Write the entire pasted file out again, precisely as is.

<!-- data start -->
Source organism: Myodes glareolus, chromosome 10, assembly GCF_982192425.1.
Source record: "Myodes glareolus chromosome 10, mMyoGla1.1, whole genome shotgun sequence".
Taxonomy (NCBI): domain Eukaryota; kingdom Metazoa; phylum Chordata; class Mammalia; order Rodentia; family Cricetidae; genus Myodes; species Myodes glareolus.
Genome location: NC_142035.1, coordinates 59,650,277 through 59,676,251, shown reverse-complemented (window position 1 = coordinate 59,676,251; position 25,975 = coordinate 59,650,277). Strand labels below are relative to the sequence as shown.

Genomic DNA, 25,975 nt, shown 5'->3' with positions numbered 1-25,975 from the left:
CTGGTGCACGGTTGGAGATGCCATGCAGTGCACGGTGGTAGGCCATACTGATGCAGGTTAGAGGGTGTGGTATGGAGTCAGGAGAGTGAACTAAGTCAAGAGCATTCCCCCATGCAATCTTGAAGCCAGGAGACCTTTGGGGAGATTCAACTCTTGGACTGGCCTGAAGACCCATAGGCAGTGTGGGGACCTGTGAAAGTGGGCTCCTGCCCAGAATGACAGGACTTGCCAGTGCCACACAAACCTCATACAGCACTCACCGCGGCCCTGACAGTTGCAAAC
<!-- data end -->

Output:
Source organism: Myodes glareolus, chromosome 10, assembly GCF_982192425.1.
Source record: "Myodes glareolus chromosome 10, mMyoGla1.1, whole genome shotgun sequence".
Taxonomy (NCBI): domain Eukaryota; kingdom Metazoa; phylum Chordata; class Mammalia; order Rodentia; family Cricetidae; genus Myodes; species Myodes glareolus.
Genome location: NC_142035.1, coordinates 59,650,277 through 59,676,251, shown reverse-complemented (window position 1 = coordinate 59,676,251; position 25,975 = coordinate 59,650,277). Strand labels below are relative to the sequence as shown.

Genomic DNA, 25,975 nt, shown 5'->3' with positions numbered 1-25,975 from the left:
CTGGTGCACGGTTGGAGATGCCATGCAGTGCACGGTGGTAGGCCATACTGATGCAGGTTAGAGGGTGTGGTATGGAGTCAGGAGAGTGAACTAAGTCAAGAGCATTCCCCCATGCAATCTTGAAGCCAGGAGACCTTTGGGGAGATTCAACTCTTGGACTGGCCTGAAGACCCATAGGCAGTGTGGGGACCTGTGAAAGTGGGCTCCTGCCCAGAATGACAGGACTTGCCAGTGCCACACAAACCTCATACAGCACTCACCGCGGCCCTGACAGTTGCAAAC